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Khattak for "Foreign Policy": Playing the "Blame Game" in Pakistan

Pakistani security officials stand beside a bus that was attacked while carrying members of Ismaili Shia community, outside a local hospital in Karachi, May 13, 2015

Radio Mashaal correspondent Daud Khattak regularly publishes compelling analyses of developments in the Pakistani tribal areas and adjacent border areas of Afghanistan, addressing the damage done to the region by Islamist extremists. On May 21, on the South Asia Channel of the "Foreign Policy" website, Khattak calls for Pakistani leaders to rise above the usual complaints about their Indian rivals to bring "true reform" to the country's anti-terrorism campaign:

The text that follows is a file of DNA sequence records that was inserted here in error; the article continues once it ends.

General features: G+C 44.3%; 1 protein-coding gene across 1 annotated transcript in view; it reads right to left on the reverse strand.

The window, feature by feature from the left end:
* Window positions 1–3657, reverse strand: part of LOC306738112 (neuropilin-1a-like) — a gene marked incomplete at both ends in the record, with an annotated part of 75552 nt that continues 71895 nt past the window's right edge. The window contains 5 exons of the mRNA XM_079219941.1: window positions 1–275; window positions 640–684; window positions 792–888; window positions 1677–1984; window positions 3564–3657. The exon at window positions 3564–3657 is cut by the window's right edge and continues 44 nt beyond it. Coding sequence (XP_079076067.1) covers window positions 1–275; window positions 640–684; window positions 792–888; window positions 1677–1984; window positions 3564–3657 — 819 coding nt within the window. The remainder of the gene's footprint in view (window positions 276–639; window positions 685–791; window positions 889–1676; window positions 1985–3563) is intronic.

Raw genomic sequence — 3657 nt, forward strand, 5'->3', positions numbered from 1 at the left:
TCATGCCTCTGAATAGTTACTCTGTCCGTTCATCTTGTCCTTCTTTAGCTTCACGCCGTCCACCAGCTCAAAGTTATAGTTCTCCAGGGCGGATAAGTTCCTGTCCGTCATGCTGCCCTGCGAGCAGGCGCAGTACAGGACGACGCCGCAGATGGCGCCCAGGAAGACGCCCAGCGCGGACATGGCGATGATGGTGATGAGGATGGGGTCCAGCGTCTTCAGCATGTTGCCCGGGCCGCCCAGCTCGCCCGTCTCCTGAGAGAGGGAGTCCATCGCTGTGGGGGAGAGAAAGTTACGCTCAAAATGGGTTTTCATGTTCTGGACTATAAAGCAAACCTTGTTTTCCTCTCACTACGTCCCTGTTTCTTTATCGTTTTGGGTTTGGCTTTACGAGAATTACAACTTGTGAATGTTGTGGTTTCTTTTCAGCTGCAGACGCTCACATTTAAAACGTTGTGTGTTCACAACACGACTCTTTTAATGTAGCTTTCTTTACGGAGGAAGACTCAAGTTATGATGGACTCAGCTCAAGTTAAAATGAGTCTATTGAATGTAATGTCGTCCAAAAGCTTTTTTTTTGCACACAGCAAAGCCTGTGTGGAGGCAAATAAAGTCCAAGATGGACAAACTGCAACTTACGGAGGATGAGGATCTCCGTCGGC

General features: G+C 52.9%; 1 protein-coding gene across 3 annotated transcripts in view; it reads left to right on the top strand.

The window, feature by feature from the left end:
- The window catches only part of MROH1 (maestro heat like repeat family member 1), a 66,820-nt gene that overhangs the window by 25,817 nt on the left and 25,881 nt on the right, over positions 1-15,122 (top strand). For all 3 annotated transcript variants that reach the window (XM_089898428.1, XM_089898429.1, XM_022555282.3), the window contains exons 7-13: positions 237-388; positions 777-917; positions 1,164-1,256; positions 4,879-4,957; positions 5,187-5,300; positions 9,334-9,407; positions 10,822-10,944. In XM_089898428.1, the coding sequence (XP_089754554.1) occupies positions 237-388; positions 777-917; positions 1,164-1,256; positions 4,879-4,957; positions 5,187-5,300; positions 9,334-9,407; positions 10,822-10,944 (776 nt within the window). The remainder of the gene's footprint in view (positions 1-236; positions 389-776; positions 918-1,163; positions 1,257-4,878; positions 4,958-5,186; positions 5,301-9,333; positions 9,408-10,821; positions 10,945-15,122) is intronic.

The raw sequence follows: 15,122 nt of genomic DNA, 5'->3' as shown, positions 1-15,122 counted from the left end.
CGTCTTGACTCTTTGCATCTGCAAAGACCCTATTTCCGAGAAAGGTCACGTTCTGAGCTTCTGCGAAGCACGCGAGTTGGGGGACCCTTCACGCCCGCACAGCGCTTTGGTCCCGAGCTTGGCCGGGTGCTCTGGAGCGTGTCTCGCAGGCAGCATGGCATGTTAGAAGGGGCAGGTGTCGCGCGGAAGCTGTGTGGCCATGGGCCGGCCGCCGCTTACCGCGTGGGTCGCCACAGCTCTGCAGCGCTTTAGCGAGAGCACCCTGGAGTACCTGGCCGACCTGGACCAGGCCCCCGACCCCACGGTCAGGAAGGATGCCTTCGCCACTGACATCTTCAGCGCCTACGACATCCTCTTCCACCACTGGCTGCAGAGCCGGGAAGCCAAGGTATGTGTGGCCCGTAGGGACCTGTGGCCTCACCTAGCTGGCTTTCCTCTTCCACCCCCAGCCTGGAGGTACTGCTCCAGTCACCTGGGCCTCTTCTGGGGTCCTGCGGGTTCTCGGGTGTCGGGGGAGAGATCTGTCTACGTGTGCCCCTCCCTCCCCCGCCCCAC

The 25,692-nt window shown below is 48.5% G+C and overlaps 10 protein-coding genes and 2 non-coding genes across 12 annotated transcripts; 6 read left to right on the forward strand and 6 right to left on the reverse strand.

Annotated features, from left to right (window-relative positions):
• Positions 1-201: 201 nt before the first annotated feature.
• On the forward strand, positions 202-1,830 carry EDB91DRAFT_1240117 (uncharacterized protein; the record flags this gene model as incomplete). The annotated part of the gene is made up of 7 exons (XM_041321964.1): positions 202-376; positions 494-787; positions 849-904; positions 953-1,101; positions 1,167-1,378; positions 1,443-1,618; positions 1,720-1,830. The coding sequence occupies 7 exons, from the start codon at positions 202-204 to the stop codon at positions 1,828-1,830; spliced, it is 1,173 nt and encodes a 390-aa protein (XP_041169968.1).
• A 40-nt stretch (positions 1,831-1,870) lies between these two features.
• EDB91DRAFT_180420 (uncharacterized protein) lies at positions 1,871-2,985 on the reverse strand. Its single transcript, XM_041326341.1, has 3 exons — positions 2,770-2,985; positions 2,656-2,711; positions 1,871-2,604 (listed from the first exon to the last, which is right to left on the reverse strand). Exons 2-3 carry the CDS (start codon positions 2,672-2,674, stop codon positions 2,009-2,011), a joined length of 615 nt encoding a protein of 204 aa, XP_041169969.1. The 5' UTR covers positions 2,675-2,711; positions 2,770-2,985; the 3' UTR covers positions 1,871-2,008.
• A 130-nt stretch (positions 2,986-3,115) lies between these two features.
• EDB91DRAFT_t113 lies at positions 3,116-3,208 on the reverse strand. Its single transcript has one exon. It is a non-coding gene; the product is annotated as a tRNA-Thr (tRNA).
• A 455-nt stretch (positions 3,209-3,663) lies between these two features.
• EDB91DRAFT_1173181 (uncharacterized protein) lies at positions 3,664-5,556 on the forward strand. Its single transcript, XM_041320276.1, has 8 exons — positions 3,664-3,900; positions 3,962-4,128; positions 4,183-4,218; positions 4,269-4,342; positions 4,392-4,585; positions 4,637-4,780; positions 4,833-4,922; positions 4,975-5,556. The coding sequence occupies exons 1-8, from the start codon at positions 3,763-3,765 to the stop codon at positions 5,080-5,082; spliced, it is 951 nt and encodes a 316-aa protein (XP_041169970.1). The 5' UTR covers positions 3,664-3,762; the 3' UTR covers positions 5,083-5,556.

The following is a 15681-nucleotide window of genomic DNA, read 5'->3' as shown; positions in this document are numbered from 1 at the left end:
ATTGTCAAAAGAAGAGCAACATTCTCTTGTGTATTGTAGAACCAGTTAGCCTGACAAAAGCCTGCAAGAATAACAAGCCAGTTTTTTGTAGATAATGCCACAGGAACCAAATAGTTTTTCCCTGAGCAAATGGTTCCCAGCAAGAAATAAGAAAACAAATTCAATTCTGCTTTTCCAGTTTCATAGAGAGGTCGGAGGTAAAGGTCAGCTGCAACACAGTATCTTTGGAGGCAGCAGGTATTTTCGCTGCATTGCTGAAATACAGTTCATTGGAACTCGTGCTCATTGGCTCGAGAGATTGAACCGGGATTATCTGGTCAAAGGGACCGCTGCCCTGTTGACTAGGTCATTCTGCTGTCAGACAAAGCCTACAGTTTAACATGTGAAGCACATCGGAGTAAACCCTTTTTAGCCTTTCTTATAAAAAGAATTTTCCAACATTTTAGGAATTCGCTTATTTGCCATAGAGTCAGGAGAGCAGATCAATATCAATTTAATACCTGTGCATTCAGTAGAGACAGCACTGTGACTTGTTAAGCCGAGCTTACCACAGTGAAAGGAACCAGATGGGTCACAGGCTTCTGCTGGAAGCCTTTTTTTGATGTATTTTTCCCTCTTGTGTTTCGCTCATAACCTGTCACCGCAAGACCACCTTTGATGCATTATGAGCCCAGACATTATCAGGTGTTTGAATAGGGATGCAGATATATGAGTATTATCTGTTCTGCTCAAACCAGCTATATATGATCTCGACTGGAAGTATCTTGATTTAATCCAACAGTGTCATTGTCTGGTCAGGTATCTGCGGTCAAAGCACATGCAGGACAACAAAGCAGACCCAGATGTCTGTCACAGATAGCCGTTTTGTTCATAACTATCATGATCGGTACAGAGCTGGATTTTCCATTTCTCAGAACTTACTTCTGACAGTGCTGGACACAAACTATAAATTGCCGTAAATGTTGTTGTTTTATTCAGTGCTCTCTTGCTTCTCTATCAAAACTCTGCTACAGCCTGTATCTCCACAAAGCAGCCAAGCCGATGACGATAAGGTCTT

"While the killing in broad daylight of members of the Ismaili sect, one of the most peaceful sects, raises concerns about the effectiveness of the year-long police and military operation against militants in Karachi, the incident also galvanized a debate in the Pakistani media: point an accusing finger at “foreign intelligence” (meaning India) or blame decades-old policies...

"But one may rightly ask: What are the causes of failure in restoring peace in the Federally Administered Tribal Areas despite several operations over the past decade?

"Did Pakistan really do away with the past approaches of discriminating between the “good” and “bad” Taliban and is the strategic depth policy toward Afghanistan really a thing of the past now?

"When shrewd politicians and intellectuals, such as Sherry Rehman, stress the need for indiscriminate action against all groups, what people should really hear is that discriminate action is being taken against some groups. If this is true, it is better to blame oneself first before pointing an accusing finger at others."

Read the entire article here.